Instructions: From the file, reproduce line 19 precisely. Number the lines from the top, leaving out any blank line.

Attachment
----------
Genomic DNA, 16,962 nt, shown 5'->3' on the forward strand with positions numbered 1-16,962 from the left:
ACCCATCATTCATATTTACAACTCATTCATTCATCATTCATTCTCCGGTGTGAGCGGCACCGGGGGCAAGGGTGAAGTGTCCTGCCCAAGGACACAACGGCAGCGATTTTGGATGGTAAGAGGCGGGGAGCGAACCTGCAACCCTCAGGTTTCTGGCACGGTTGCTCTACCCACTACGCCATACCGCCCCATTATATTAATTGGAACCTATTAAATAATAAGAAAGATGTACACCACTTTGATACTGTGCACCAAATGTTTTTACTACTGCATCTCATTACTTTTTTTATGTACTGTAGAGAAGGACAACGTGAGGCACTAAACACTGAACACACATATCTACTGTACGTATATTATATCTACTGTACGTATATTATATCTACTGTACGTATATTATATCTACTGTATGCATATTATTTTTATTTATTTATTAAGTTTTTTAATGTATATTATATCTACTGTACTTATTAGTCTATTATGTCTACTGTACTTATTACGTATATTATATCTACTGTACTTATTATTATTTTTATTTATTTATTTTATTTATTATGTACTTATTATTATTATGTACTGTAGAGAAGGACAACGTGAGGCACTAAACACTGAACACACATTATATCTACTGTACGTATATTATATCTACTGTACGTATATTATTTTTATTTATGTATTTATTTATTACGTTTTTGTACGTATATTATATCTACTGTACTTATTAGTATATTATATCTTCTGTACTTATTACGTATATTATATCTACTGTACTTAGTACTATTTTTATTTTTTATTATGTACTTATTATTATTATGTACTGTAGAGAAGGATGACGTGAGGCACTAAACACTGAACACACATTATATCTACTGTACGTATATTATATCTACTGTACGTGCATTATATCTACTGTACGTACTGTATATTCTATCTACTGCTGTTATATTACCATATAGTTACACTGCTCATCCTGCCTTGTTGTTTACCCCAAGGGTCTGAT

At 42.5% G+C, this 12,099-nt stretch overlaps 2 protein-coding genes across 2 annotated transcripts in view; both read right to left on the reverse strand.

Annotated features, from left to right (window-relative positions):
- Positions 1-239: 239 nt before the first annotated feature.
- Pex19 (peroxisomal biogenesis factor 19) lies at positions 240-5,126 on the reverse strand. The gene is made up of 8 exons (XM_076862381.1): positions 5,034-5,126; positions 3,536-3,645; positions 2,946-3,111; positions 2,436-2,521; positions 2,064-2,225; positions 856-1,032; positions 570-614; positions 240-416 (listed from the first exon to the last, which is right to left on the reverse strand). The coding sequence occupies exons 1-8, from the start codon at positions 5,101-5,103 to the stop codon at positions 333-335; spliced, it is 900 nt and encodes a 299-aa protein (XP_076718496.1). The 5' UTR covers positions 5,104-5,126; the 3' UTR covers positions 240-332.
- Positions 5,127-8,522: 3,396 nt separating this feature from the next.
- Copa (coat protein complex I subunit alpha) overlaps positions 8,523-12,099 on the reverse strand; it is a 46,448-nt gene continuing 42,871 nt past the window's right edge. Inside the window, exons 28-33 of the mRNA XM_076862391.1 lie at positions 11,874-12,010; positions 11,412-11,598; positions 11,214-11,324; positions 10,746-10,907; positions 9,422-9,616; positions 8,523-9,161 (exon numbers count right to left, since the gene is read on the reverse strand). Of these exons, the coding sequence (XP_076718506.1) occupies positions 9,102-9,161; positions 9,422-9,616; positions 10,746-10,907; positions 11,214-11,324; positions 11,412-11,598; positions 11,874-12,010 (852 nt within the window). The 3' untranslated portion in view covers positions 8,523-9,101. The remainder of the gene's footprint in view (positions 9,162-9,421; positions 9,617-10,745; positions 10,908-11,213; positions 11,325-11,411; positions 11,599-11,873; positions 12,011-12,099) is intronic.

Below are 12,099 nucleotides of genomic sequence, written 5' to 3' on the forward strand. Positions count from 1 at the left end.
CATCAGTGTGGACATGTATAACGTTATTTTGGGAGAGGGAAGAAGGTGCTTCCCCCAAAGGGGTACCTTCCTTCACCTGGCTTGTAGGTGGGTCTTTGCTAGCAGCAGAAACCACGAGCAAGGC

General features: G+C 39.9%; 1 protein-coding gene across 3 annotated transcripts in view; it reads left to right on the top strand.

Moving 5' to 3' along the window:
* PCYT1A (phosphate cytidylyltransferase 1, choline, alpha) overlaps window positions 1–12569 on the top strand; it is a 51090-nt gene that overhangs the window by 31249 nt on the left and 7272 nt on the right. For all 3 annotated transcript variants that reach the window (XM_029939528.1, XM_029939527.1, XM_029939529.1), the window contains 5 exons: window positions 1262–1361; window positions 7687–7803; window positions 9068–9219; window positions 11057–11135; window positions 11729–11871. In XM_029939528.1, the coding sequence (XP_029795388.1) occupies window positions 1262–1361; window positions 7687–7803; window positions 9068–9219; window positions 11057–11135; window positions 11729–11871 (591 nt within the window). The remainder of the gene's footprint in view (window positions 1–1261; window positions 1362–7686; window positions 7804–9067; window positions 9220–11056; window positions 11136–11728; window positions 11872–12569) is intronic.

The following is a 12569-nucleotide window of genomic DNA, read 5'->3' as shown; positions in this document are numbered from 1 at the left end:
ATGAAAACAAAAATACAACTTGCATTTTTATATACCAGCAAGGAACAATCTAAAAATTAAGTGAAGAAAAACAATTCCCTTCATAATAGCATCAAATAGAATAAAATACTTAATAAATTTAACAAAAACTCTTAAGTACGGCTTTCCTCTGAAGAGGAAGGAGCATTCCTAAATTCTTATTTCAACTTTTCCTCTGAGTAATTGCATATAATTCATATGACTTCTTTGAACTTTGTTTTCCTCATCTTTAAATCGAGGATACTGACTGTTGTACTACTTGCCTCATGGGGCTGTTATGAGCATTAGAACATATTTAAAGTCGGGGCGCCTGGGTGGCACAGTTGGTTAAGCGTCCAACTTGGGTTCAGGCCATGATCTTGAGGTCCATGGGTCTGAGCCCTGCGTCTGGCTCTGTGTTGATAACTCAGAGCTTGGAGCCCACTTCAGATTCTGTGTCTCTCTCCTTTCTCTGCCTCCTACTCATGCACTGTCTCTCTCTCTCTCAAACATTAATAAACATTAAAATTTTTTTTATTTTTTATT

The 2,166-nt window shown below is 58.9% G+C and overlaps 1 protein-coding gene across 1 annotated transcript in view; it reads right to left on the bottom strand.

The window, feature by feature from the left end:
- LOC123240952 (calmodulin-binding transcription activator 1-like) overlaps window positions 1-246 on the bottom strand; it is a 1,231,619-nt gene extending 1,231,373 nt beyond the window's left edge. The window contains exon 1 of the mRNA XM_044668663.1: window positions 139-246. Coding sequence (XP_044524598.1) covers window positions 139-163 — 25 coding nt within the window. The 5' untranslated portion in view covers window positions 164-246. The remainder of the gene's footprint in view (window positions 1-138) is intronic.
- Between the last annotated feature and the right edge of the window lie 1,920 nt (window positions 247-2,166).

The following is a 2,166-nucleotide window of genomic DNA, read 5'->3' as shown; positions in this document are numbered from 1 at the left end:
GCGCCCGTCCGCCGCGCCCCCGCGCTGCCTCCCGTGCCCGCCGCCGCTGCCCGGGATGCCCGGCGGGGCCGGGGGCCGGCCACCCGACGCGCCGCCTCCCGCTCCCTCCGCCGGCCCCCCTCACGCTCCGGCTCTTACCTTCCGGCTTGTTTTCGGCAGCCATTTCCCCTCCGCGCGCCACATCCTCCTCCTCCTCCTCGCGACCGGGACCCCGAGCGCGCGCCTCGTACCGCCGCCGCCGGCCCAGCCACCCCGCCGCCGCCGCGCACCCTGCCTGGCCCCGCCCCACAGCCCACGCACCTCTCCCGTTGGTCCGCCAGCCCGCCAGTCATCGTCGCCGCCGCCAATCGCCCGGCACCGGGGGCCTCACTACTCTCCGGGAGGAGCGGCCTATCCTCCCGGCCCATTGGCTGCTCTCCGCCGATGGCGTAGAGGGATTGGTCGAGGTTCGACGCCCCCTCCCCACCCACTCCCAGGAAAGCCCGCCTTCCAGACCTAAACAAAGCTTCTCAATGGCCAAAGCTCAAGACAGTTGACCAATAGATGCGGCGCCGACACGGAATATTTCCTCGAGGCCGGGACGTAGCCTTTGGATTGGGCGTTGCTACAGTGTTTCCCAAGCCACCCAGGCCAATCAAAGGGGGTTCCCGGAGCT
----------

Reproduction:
- Between the last annotated feature and the right edge of the window lie 1,920 nt (window positions 247-2,166).